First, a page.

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How to prepare your devices for iOS 9

Macworld Staff | Sept. 16, 2015
Don't rush to upgrade without backing up.

iOS 9 on iPhone 6
Credit: Apple

iOS 9 officially launches today, bringing huge changes to iPhones, iPads, and iPods. But before you rush to upgrade, take some time to get your device ready. That way, if anything goes wrong during the install process—or if you decide you hate iOS 9—you can reverse your decision without losing any important files.

The good news: You won’t have to delete a whole bunch of apps to get ready to upgrade. Why? The new OS will do the deleting for you. Apple said at June’s Worldwide Developers Conference that iOS 9 will take up 1.3GB of storage—way less than iOS 8’s space-hogging 4.58GB. If you’re using a 16GB phone and don’t have any room to spare, iOS 9 will delete apps and then reinstall them after the update is done.

Read up on all of iOS 9’s big features and then get ready to install on Wednesday with these tips.

Back up your stuff

First thing’s first: Make sure your data is backed up. No one has ever regretted backing up their data. Ever. You can use two methods, iCloud or iTunes on your computer, or for extra security, you can use both. Let’s walk through both options.

Back up to iCloud. You can initiate this in two ways. The first is to connect your device to your computer, launch iTunes, select the device in iTunes, click the Summary tab, and in the Backups area enable the iCloud option.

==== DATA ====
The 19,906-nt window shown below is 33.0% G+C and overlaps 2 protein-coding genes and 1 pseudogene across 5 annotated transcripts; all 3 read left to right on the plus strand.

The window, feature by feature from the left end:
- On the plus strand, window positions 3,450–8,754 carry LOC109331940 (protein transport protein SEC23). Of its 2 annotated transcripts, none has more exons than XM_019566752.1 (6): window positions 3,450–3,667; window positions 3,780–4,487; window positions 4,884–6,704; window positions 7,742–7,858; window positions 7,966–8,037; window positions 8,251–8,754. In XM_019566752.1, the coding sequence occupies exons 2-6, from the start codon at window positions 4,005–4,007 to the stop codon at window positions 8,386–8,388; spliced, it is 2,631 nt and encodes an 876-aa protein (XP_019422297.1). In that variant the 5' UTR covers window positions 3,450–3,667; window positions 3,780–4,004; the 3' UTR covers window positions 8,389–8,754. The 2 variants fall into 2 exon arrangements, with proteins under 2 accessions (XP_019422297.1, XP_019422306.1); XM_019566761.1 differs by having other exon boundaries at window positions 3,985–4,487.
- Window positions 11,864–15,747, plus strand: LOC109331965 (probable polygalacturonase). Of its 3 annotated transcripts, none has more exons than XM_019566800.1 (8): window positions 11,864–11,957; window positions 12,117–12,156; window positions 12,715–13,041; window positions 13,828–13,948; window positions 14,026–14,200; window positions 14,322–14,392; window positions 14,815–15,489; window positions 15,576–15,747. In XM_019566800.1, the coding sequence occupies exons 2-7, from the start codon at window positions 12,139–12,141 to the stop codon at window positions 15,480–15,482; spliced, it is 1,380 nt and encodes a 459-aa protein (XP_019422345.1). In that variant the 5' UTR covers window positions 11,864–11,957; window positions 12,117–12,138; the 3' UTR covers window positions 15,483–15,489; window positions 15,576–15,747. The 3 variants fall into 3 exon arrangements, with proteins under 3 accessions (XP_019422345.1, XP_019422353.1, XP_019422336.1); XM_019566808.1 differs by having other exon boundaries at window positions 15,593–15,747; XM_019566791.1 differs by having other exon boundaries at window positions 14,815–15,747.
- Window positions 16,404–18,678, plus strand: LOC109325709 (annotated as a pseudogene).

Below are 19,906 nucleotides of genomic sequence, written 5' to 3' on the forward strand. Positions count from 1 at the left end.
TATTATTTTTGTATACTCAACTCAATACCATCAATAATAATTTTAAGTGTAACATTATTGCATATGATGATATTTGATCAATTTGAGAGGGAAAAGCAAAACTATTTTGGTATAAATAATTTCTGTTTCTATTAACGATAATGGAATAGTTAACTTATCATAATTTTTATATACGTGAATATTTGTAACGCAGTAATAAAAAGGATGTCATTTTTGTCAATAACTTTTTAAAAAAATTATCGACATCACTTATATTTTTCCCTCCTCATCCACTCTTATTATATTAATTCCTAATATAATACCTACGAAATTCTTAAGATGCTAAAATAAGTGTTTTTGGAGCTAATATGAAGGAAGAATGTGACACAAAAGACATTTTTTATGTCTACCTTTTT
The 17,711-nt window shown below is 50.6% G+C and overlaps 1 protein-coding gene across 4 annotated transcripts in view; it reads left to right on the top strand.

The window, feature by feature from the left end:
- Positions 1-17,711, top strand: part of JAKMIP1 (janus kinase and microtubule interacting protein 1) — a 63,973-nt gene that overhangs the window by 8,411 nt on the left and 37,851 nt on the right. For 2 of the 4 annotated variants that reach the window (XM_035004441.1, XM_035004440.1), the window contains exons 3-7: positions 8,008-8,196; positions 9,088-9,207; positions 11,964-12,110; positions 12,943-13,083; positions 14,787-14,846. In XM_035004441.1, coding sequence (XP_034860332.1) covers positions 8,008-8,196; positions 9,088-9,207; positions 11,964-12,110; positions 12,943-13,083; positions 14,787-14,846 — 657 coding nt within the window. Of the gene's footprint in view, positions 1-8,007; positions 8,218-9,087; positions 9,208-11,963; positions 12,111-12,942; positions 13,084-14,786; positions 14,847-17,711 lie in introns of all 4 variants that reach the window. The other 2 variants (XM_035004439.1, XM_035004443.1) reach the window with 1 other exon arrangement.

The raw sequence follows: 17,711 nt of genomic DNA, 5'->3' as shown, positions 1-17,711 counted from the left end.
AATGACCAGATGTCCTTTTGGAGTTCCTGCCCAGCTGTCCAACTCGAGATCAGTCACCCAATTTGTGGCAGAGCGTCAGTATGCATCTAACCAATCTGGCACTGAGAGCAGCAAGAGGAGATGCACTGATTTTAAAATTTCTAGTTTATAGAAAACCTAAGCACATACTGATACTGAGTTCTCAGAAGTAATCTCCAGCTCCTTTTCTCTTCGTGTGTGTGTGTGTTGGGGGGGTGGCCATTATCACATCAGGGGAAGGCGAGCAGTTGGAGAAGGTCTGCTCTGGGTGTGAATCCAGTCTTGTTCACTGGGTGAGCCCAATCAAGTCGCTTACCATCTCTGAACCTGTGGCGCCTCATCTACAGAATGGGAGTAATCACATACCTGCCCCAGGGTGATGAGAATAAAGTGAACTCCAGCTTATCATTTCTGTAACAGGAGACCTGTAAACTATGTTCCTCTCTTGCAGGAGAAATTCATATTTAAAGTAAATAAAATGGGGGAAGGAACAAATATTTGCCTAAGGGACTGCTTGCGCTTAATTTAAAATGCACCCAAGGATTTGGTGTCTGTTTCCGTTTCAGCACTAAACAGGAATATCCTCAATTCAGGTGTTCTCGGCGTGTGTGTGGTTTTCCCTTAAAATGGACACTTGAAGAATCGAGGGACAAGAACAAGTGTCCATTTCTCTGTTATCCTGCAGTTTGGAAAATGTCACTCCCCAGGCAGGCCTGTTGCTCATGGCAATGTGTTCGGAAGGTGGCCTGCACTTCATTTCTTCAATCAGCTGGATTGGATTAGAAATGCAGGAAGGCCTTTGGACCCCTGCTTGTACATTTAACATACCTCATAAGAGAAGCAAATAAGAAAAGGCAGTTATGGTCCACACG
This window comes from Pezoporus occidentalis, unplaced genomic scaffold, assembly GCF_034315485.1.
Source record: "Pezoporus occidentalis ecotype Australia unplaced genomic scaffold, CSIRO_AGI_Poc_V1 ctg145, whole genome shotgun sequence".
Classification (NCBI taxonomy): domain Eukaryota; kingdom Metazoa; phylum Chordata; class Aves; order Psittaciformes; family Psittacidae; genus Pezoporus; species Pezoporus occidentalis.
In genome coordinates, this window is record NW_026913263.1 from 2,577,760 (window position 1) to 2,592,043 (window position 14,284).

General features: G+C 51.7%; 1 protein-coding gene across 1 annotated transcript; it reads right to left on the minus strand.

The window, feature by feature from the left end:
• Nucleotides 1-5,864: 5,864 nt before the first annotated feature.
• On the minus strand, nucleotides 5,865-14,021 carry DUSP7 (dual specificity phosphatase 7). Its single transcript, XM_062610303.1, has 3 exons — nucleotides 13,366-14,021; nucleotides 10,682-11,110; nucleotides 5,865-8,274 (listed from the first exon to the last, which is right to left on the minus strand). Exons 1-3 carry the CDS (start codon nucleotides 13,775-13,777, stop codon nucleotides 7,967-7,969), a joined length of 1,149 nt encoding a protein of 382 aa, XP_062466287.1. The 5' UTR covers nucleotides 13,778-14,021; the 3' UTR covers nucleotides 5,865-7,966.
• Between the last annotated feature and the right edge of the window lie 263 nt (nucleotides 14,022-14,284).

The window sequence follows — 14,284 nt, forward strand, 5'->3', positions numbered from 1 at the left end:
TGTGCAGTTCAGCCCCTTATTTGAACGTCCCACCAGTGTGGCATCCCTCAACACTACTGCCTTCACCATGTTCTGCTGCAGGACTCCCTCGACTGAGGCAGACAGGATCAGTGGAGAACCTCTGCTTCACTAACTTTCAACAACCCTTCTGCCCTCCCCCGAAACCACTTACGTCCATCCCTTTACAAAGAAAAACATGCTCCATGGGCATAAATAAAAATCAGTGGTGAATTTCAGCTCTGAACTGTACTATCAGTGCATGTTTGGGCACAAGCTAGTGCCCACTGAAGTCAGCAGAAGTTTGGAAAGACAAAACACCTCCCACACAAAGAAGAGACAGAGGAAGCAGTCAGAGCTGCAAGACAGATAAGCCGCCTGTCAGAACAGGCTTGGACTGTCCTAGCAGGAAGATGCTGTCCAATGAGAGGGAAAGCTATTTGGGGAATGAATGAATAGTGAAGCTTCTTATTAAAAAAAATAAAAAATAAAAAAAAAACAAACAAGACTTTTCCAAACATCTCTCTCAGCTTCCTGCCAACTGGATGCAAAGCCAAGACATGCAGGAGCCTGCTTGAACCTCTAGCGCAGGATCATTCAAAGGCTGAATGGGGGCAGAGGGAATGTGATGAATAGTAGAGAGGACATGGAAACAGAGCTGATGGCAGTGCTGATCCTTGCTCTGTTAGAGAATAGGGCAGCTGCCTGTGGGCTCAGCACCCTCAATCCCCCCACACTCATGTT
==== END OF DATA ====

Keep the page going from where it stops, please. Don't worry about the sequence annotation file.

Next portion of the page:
The other is to choose to backup to iCloud from the device itself. You do this by going to* Settings > iCloud > Storage & Backup* and in the resulting screen enabling the iCloud Backup option. An alert appears informing you that your data will now be backed up to the cloud. Tap OK to allow that to happen.

Back up via your computer. To do things the old-fashioned way, launch iTunes on your Mac and plug your syncing cable into both your device and your Mac. Select your device in iTunes, choose the Summary tab, and in the Backups area of the resulting window click on Back Up Now. If there are apps on your device that aren’t in your iTunes library a window will appear asking if you’d like to back them up. The choice is yours as you can always wirelessly re-download any apps you’re missing from the iTunes Store, but restoring them to your device will happen more quickly if they’re being copied from your computer rather than being downloaded over a slowish broadband connection.

iTunes will now back up any apps on the device that aren’t in your iTunes library, plus the rest of your data.


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